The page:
A man-made vortex is creating carbon-free energy from waste heat

Louis Michaud is collaborating with Lambton College to create vast quantities of low-cost carbon-free electricity from waste heat
John Lorinc
Conducted in partnership with AVEtec Energy Corporation, the AVE admits warm air into a circular area, causing the air to spin as it rises. This forms a small, anchored, tornado-like vortex which is used to produce clean energy. Lambton College and AVEtec built two Atmospheric Vortex Engine (AVE) prototypes located outside Lambton College’s Centre of Excellence for Energy and Bio-industrial Technologies. This collaborative project is funded by the Natural Sciences and Engineering Research Council of Canada (NSERC) and Peter Thiel, co-founder of PayPal and one of Facebook’s first outside investors. (Lambton College)
Lambton College energy vortex
Vortex: Lambton College is collaborating with energy innovators like Michaud through its research centre

After retiring from a process engineering position with Imperial Oil in Sarnia, Louis Michaud began thinking about how manufacturers can make better use of the waste heat that emanates from large industrial plants. He invented a device that forces hot air through a stack, resulting in an energy-producing vortex that can be used to drive a turbine engine and produce electricity. “The concept is that the system can be coupled with any source of waste heat,” says Lambton College’s dean of applied research and innovation, Mehdi Sheikhzadek. “It’s a very clean technology.”

Lambton had been working with local energy innovators since 2009, so in 2013, after patenting the AVE (for atmospheric vortex engine), Michaud approached the college for help building a prototype and attracting capital to commercialize his discovery (one early backer, PayPal founder Peter Thiel, contributed $350,000). The college’s testing process involved Lambton faculty and students studying instrumentation and control systems, as well as data gathering and processing.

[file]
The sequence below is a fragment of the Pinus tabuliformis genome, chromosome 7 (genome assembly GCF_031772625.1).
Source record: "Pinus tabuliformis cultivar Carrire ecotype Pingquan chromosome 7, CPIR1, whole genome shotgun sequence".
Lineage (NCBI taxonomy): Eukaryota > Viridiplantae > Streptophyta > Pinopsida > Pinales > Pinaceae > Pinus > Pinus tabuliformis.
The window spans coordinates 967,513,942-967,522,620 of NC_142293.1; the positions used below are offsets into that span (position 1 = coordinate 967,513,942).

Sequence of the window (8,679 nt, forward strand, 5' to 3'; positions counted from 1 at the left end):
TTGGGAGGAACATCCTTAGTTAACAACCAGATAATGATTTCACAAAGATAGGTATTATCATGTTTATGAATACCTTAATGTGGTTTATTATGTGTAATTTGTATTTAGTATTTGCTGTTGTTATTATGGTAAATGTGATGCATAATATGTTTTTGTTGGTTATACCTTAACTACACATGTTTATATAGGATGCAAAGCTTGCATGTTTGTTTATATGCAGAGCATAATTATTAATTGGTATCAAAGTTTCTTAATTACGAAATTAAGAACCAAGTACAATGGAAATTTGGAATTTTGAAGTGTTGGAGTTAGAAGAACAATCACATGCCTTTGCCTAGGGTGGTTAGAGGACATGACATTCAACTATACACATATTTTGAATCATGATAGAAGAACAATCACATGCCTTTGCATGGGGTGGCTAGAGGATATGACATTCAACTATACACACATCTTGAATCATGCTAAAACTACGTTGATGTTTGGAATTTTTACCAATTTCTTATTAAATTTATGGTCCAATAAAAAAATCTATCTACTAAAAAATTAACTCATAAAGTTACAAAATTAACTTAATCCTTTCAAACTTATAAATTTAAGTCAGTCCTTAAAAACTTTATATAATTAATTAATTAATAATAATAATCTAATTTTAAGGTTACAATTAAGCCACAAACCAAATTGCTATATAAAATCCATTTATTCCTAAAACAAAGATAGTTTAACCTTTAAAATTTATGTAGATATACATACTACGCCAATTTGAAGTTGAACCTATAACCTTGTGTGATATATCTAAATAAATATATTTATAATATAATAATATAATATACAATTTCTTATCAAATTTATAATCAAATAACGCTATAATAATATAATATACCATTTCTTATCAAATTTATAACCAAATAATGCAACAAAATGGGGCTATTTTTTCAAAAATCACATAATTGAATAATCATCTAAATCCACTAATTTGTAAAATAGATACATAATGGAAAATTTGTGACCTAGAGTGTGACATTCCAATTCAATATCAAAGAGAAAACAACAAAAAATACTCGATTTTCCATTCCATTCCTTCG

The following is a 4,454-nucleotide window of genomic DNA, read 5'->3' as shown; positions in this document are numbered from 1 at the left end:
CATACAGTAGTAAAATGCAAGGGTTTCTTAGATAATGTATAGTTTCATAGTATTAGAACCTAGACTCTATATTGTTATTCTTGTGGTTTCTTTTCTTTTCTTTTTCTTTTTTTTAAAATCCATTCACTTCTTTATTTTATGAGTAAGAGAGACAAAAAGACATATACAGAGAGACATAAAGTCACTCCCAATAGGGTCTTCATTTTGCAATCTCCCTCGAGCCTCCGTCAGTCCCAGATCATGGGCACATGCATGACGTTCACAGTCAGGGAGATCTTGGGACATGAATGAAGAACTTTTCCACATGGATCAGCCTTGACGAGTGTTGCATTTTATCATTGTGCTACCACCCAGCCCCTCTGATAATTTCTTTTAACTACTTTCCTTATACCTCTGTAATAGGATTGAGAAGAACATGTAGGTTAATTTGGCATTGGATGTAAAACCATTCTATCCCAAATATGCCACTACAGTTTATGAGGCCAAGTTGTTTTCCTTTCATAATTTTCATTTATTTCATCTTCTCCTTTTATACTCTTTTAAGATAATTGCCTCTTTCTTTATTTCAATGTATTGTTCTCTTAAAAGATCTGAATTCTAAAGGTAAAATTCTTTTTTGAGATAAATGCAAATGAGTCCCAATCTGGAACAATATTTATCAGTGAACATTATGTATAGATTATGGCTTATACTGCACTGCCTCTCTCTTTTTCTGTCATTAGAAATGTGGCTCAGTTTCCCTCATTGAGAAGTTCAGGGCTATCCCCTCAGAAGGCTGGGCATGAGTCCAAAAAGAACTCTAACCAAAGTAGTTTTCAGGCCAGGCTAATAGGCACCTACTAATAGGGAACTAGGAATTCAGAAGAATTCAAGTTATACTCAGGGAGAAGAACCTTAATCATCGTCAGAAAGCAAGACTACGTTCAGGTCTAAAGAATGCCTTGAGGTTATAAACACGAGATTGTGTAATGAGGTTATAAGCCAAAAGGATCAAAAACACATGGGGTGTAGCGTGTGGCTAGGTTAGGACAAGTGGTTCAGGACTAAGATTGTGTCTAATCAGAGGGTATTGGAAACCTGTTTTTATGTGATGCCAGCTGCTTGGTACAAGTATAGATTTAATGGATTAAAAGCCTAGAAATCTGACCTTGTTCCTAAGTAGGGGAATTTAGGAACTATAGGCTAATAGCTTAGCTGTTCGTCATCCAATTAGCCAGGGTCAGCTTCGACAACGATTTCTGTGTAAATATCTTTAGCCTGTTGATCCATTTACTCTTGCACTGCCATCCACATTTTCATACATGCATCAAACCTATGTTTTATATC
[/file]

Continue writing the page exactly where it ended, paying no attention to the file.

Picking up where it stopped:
READ: Lambton College of Applied Arts and Technology | Sarnia, Ont. | Founded 1967

Michaud and his backers, meanwhile, set up AVEtec Energy Corp., which will commercialize the technology. The company is working with the newly established Lambton Energy Research Centre, which opened this September with a five-year, $2.3-million grant from the Natural Sciences and Engineering Research Council. Affiliated with the college, the energy research centre has a mandate to help innovation-driven entrepreneurs hone early-stage technologies.

With two years of intensive testing now complete, Sheikhzadek says the centre and AVEtec are working to engineer larger AVEs suitable for full-scale industrial applications. While the estimated capital costs for a full-scale device could run to $55 million, the AVE technology could some day provide industrial users with alternatives to traditional co-generation (an older technology that uses waste industrial heat to drive turbines) as a means of greening their facilities.

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